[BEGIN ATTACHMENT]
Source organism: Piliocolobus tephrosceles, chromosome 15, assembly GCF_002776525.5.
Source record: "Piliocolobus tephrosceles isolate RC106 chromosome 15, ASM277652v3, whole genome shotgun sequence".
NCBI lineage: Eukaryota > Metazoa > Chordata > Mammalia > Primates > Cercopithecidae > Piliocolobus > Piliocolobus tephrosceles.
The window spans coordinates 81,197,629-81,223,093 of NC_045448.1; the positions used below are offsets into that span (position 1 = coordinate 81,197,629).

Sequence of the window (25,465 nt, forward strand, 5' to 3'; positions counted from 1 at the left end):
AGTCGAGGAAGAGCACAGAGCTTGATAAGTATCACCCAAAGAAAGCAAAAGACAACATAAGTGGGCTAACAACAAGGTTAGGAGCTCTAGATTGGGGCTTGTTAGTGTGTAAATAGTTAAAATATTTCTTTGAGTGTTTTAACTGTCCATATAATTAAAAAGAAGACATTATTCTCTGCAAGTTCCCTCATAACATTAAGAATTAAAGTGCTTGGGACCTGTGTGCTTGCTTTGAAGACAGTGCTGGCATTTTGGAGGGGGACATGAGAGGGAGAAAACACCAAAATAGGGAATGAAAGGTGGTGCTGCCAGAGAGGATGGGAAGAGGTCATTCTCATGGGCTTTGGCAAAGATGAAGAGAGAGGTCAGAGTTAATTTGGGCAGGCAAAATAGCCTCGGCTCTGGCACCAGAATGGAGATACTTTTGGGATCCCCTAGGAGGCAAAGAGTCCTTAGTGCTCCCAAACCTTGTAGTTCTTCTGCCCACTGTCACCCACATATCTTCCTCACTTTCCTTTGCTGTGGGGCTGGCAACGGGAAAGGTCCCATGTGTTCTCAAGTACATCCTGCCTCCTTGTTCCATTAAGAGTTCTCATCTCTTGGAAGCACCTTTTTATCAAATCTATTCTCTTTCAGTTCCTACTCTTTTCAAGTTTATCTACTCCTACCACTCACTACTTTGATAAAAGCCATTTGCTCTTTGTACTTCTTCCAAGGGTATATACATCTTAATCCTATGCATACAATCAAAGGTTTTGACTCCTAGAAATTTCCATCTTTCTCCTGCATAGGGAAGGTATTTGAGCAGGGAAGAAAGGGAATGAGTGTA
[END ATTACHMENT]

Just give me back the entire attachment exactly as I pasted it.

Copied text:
Source organism: Piliocolobus tephrosceles, chromosome 15, assembly GCF_002776525.5.
Source record: "Piliocolobus tephrosceles isolate RC106 chromosome 15, ASM277652v3, whole genome shotgun sequence".
NCBI lineage: Eukaryota > Metazoa > Chordata > Mammalia > Primates > Cercopithecidae > Piliocolobus > Piliocolobus tephrosceles.
The window spans coordinates 81,197,629-81,223,093 of NC_045448.1; the positions used below are offsets into that span (position 1 = coordinate 81,197,629).

Sequence of the window (25,465 nt, forward strand, 5' to 3'; positions counted from 1 at the left end):
AGTCGAGGAAGAGCACAGAGCTTGATAAGTATCACCCAAAGAAAGCAAAAGACAACATAAGTGGGCTAACAACAAGGTTAGGAGCTCTAGATTGGGGCTTGTTAGTGTGTAAATAGTTAAAATATTTCTTTGAGTGTTTTAACTGTCCATATAATTAAAAAGAAGACATTATTCTCTGCAAGTTCCCTCATAACATTAAGAATTAAAGTGCTTGGGACCTGTGTGCTTGCTTTGAAGACAGTGCTGGCATTTTGGAGGGGGACATGAGAGGGAGAAAACACCAAAATAGGGAATGAAAGGTGGTGCTGCCAGAGAGGATGGGAAGAGGTCATTCTCATGGGCTTTGGCAAAGATGAAGAGAGAGGTCAGAGTTAATTTGGGCAGGCAAAATAGCCTCGGCTCTGGCACCAGAATGGAGATACTTTTGGGATCCCCTAGGAGGCAAAGAGTCCTTAGTGCTCCCAAACCTTGTAGTTCTTCTGCCCACTGTCACCCACATATCTTCCTCACTTTCCTTTGCTGTGGGGCTGGCAACGGGAAAGGTCCCATGTGTTCTCAAGTACATCCTGCCTCCTTGTTCCATTAAGAGTTCTCATCTCTTGGAAGCACCTTTTTATCAAATCTATTCTCTTTCAGTTCCTACTCTTTTCAAGTTTATCTACTCCTACCACTCACTACTTTGATAAAAGCCATTTGCTCTTTGTACTTCTTCCAAGGGTATATACATCTTAATCCTATGCATACAATCAAAGGTTTTGACTCCTAGAAATTTCCATCTTTCTCCTGCATAGGGAAGGTATTTGAGCAGGGAAGAAAGGGAATGAGTGTA